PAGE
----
Looper's Delight Archive Top (Search)
Date Index
Thread Index
Author Index
Looper's Delight Home
Mailing List Info

[Date Prev][Date Next]   [Thread Prev][Thread Next]   [Date Index][Thread Index][Author Index]

Do comparisons lead to false truths? (was RE: Guitar good, DJ's bad, etc (was LOOPING PHILOSOPHY))

This thread is getting quite philisphical and possibly instructive.

The question I want to ask is -- if 1 Billion people are "moved" by the
sound of an electric guitar, does that make the experience of being
"moved" by a violin felt in just 50 people less "moving" to these 50
people.  Briefly, is their experience any less "moving" than the
experence felt by the guitar fans?

If you say "No," then I think this is acknowledging how individual
emotional responses are not "measurably comparable" as say the weights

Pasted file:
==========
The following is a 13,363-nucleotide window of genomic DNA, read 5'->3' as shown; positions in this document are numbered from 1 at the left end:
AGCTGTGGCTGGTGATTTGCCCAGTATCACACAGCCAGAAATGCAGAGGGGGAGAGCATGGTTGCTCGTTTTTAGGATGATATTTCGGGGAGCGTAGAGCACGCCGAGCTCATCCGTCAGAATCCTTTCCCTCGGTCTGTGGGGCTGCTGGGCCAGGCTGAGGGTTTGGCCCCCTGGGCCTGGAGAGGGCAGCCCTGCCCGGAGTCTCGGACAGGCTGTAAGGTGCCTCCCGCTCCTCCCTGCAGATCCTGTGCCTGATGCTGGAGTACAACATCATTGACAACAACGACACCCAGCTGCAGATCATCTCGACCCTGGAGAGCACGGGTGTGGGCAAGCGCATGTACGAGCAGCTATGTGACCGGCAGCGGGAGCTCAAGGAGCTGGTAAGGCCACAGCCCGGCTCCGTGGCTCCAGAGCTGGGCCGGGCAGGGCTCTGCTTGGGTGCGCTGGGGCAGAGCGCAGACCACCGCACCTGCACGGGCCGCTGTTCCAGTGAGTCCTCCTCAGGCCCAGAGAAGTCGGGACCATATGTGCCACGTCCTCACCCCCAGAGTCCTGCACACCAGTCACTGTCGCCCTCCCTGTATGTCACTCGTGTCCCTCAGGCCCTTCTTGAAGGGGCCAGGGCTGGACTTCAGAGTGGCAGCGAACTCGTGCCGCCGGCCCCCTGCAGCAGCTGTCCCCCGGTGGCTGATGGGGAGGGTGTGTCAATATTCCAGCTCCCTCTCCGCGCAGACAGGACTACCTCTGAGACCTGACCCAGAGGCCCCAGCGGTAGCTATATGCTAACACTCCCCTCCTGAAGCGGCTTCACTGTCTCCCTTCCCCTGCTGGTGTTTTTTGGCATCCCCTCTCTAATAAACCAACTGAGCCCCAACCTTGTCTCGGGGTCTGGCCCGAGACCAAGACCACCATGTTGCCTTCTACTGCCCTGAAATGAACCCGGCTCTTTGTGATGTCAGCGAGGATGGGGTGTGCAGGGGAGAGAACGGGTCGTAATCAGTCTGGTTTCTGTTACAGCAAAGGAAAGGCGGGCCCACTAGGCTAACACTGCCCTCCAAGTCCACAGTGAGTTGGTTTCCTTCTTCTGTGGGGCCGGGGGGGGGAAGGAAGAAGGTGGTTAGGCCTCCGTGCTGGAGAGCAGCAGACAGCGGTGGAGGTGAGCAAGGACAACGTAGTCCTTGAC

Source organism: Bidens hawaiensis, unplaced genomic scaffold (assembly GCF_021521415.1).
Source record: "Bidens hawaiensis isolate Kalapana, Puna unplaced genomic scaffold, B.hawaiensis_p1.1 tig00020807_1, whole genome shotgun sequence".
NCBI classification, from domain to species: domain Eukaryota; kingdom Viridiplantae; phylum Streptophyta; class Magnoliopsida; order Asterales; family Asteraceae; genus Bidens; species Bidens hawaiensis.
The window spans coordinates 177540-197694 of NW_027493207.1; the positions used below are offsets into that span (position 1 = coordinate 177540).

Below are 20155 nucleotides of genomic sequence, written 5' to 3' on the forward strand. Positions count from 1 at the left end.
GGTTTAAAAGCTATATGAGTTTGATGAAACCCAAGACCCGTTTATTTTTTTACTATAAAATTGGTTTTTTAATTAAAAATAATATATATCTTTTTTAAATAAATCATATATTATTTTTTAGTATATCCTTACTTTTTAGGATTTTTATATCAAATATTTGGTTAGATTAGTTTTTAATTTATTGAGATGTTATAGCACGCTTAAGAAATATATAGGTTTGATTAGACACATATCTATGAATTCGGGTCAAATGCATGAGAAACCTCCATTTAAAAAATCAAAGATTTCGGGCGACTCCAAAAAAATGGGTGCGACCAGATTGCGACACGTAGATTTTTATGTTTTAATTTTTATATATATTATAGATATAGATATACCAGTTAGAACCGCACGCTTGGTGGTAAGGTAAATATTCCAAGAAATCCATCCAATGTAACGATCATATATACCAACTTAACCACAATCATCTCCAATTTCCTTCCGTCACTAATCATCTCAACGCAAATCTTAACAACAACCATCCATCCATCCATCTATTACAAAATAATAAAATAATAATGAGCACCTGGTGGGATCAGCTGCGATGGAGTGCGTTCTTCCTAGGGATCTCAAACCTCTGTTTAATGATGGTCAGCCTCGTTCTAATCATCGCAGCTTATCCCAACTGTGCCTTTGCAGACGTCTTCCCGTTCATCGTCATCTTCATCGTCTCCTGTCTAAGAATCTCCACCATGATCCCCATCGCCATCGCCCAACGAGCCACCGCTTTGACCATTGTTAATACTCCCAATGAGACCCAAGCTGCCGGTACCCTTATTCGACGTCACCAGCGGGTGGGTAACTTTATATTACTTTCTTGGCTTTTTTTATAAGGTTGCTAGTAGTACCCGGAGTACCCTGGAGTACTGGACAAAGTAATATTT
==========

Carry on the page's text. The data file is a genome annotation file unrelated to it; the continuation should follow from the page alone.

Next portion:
bassoons and hammond organs  :-)

If you say "Yes," then I don't know what you are measuring.  Please
explain this to me.

I feel the desire to compare A to B is compelling and oftentimes useful,
but ultimately denies both A and B the truths of their "Now" experience.
If I think to myself while I'm playing guitar and I'm "sailing" with my
muse, "I wonder if MY HERO sails 'higher' than me when (S)HE is
sailing?" doesn't that steal from MY 'sailing' experience?

I'm not a student of philosophy, and maybe this thread is wearing thin
now, but I suspect the philosphy of comparisons can dig us into some
complex territory.


> -----Original Message-----
> From: T.W. Hartnett [SMTP:hartnett.t@apple.com]
> Sent: Tuesday, August 12, 1997 11:13 AM
> To:   Looper's Delight
> Subject:      Re: Guitar good, DJ's bad, etc (was LOOPING PHILOSOPHY)
> <snip>
> I don't think anyone can argue with statements such as "I'd rather
> hear a 
> really good musician on one instrument than a really bad one on
> another". 
> It might be more interesting to compare musicians at the top of the
> skill 
> spectrum, rather than at opposing ends.  
> Travis